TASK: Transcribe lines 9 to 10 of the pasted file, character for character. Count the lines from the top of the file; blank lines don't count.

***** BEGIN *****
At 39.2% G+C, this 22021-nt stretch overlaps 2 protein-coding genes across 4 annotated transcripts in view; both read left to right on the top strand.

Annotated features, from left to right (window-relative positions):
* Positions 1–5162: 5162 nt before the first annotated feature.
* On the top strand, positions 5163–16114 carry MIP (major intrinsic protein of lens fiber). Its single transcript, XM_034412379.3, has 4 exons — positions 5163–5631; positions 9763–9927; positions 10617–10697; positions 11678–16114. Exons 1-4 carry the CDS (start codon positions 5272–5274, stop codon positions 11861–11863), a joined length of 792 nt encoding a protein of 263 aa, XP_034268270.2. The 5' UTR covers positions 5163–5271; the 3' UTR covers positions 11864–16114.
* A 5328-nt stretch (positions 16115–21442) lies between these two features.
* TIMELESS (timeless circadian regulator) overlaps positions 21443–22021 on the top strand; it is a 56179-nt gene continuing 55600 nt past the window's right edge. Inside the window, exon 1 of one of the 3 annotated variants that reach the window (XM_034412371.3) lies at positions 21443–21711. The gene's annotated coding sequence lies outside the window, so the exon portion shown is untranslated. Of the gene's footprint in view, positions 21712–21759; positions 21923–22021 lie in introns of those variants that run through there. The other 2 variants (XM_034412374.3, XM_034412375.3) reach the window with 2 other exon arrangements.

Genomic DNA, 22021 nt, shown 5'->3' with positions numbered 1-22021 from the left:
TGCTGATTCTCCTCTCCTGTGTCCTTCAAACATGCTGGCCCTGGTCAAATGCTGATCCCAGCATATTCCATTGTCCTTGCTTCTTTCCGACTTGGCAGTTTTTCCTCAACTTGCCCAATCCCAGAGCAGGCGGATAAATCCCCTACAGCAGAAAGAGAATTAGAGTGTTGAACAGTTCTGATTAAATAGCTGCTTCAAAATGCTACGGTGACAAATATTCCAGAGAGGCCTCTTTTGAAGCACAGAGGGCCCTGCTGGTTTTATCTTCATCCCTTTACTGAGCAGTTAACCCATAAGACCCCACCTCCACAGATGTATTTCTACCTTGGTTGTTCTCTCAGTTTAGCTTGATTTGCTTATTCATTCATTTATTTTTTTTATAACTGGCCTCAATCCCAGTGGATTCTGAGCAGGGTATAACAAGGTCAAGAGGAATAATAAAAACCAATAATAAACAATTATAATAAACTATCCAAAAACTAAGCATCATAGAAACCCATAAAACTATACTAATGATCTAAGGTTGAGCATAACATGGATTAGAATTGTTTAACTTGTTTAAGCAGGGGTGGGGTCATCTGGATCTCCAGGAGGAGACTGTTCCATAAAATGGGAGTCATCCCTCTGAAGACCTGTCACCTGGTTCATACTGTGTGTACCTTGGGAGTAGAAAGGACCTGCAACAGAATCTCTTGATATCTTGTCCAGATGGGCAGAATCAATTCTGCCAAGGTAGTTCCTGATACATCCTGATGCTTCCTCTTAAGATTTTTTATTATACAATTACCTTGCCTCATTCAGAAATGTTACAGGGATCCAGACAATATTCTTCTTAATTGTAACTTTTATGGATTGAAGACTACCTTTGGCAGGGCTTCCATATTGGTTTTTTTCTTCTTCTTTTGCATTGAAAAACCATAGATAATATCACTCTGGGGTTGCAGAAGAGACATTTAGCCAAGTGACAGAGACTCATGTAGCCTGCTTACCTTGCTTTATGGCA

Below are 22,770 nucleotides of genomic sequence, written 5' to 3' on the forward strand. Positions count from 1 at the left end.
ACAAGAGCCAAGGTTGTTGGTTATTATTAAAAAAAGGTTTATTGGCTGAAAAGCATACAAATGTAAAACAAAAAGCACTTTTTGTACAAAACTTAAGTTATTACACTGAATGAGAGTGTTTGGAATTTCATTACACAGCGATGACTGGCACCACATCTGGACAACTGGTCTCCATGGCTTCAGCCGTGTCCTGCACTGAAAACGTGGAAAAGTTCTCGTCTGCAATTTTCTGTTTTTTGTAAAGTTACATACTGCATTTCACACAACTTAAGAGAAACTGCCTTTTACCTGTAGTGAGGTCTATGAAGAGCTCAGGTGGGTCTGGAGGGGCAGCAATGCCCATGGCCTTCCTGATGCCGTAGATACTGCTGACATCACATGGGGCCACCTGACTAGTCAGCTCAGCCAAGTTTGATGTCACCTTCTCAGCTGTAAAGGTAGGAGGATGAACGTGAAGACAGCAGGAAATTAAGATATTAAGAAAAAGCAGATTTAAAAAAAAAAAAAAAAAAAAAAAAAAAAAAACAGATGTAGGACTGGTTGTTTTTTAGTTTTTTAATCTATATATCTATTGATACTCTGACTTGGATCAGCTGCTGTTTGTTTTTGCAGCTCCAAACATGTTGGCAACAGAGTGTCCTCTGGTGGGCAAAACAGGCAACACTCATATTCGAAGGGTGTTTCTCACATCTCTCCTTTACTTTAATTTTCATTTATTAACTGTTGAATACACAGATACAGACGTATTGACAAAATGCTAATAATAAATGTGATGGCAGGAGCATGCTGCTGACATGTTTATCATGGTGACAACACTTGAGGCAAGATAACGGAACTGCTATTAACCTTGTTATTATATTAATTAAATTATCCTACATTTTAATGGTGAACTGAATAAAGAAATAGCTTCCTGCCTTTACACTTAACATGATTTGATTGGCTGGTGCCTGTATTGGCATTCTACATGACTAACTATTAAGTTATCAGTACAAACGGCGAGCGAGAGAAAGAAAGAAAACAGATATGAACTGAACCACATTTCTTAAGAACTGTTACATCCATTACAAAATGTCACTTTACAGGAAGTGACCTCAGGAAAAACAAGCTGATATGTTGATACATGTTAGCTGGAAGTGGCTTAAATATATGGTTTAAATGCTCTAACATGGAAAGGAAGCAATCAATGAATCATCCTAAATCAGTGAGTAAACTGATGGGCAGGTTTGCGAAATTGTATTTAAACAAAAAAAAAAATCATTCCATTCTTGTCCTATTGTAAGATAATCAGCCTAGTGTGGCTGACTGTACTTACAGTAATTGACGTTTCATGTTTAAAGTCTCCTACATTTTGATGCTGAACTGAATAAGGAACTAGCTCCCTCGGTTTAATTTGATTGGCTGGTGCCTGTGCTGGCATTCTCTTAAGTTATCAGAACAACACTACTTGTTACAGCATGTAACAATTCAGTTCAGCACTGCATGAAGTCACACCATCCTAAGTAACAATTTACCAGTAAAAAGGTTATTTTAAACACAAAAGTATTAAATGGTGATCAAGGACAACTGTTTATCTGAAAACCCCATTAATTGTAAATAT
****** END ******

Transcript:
Below are 22,770 nucleotides of genomic sequence, written 5' to 3' on the forward strand. Positions count from 1 at the left end.
ACAAGAGCCAAGGTTGTTGGTTATTATTAAAAAAAGGTTTATTGGCTGAAAAGCATACAAATGTAAAACAAAAAGCACTTTTTGTACAAAACTTAAGTTATTACACTGAATGAGAGTGTTTGGAATTTCATTACACAGCGATGACTGGCACCACATCTGGACAACTGGTCTCCATGGCTTCAGCCGTGTCCTGCACTGAAAACGTGGAAAAGTTCTCGTCTGCAATTTTCTGTTTTTTGTAAAGTTACATACTGCATTTCACACAACTTAAGAGAAACTGCCTTTTACCTGTAGTGAGGTCTATGAAGAGCTCAGGTGGGTCTGGAGGGGCAGCAATGCCCATGGCCTTCCTGATGCCGTAGATACTGCTGACATCACATGGGGCCACCTGACTAGTCAGCTCAGCCAAGTTTGATGTCACCTTCTCAGCTGTAAAGGTAGGAGGATGAACGTGAAGACAGCAGGAAATTAAGATATTAAGAAAAAGCAGATTTAAAAAAAAAAAAAAAAAAAAAAAAAAAAAAACAGATGTAGGACTGGTTGTTTTTTAGTTTTTTAATCTATATATCTATTGATACTCTGACTTGGATCAGCTGCTGTTTGTTTTTGCAGCTCCAAACATGTTGGCAACAGAGTGTCCTCTGGTGGGCAAAACAGGCAACACTCATATTCGAAGGGTGTTTCTCACATCTCTCCTTTACTTTAATTTTCATTTATTAACTGTTGAATACACAGATACAGACGTATTGACAAAATGCTAATAATAAATGTGATGGCAGGAGCATGCTGCTGACATGTTTATCATGGTGACAACACTTGAGGCAAGATAACGGAACTGCTATTAACCTTGTTATTATATTAATTAAATTATCCTACATTTTAATGGTGAACTGAATAAAGAAATAGCTTCCTGCCTTTACACTTAACATGATTTGATTGGCTGGTGCCTGTATTGGCATTCTACATGACTAACTATTAAGTTATCAGTACAAACGGCGAGCGAGAGAAAGAAAGAAAACAGATATGAACTGAACCACATTTCTTAAGAACTGTTACATCCATTACAAAATGTCACTTTACAGGAAGTGACCTCAGGAAAAACAAGCTGATATGTTGATACATGTTAGCTGGAAGTGGCTTAAATATATGGTTTAAATGCTCTAACATGGAAAGGAAGCAATCAATGAATCATCCTAAATCAGTGAGTAAACTGATGGGCAGGTTTGCGAAATTGTATTTAAACAAAAAAAAAAATCATTCCATTCTTGTCCTATTGTAAGATAATCAGCCTAGTGTGGCTGACTGTACTTACAGTAATTGACGTTTCATGTTTAAAGTCTCCTACATTTTGATGCTGAACTGAATAAGGAACTAGCTCCCTCGGTTTAATTTGATTGGCTGGTGCCTGTGCTGGCATTCTCTTAAGTTATCAGAACAACACTACTTGTTACAGCATGTAACAATTCAGTTCAGCACTGCATGAAGTCACACCATCCTAAGTAACAATTTACCAGTAAAAAGGTTATTTTAAACACAAAAGTATTAAATGGTGATCAAGGACAACTGTTTATCTGAAAACCCCATTAATTGTAAATAT